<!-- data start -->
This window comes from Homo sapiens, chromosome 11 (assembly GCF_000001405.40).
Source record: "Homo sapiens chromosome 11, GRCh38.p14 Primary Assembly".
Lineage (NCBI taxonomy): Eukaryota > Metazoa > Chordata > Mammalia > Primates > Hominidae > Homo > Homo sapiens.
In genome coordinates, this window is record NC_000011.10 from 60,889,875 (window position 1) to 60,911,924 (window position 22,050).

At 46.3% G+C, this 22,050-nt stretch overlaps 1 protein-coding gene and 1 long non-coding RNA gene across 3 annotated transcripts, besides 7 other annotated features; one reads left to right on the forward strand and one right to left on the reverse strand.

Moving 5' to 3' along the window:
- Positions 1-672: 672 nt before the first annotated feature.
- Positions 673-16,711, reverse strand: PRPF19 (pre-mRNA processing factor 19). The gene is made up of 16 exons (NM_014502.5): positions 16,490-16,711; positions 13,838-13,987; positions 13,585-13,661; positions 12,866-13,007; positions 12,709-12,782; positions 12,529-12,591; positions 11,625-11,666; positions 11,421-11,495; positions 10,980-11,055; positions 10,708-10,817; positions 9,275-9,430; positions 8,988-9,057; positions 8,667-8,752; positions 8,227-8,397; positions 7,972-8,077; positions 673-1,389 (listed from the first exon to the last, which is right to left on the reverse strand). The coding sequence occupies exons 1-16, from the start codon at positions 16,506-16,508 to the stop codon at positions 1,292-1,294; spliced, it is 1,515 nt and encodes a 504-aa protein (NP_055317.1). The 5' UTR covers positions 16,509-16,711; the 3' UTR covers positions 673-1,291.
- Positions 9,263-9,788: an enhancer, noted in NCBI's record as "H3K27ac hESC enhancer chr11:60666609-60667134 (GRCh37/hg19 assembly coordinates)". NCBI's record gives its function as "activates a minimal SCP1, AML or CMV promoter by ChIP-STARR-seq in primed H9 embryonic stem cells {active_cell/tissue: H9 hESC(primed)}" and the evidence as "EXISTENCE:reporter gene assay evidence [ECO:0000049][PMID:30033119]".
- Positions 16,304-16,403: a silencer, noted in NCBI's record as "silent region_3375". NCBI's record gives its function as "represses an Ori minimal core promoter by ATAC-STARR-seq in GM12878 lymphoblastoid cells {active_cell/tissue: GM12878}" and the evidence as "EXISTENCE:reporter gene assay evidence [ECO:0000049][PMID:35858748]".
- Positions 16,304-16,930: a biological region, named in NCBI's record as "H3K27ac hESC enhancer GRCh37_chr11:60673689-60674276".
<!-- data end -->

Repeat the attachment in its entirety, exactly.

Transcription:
This window comes from Homo sapiens, chromosome 11 (assembly GCF_000001405.40).
Source record: "Homo sapiens chromosome 11, GRCh38.p14 Primary Assembly".
Lineage (NCBI taxonomy): Eukaryota > Metazoa > Chordata > Mammalia > Primates > Hominidae > Homo > Homo sapiens.
In genome coordinates, this window is record NC_000011.10 from 60,889,875 (window position 1) to 60,911,924 (window position 22,050).

At 46.3% G+C, this 22,050-nt stretch overlaps 1 protein-coding gene and 1 long non-coding RNA gene across 3 annotated transcripts, besides 7 other annotated features; one reads left to right on the forward strand and one right to left on the reverse strand.

Moving 5' to 3' along the window:
- Positions 1-672: 672 nt before the first annotated feature.
- Positions 673-16,711, reverse strand: PRPF19 (pre-mRNA processing factor 19). The gene is made up of 16 exons (NM_014502.5): positions 16,490-16,711; positions 13,838-13,987; positions 13,585-13,661; positions 12,866-13,007; positions 12,709-12,782; positions 12,529-12,591; positions 11,625-11,666; positions 11,421-11,495; positions 10,980-11,055; positions 10,708-10,817; positions 9,275-9,430; positions 8,988-9,057; positions 8,667-8,752; positions 8,227-8,397; positions 7,972-8,077; positions 673-1,389 (listed from the first exon to the last, which is right to left on the reverse strand). The coding sequence occupies exons 1-16, from the start codon at positions 16,506-16,508 to the stop codon at positions 1,292-1,294; spliced, it is 1,515 nt and encodes a 504-aa protein (NP_055317.1). The 5' UTR covers positions 16,509-16,711; the 3' UTR covers positions 673-1,291.
- Positions 9,263-9,788: an enhancer, noted in NCBI's record as "H3K27ac hESC enhancer chr11:60666609-60667134 (GRCh37/hg19 assembly coordinates)". NCBI's record gives its function as "activates a minimal SCP1, AML or CMV promoter by ChIP-STARR-seq in primed H9 embryonic stem cells {active_cell/tissue: H9 hESC(primed)}" and the evidence as "EXISTENCE:reporter gene assay evidence [ECO:0000049][PMID:30033119]".
- Positions 16,304-16,403: a silencer, noted in NCBI's record as "silent region_3375". NCBI's record gives its function as "represses an Ori minimal core promoter by ATAC-STARR-seq in GM12878 lymphoblastoid cells {active_cell/tissue: GM12878}" and the evidence as "EXISTENCE:reporter gene assay evidence [ECO:0000049][PMID:35858748]".
- Positions 16,304-16,930: a biological region, named in NCBI's record as "H3K27ac hESC enhancer GRCh37_chr11:60673689-60674276".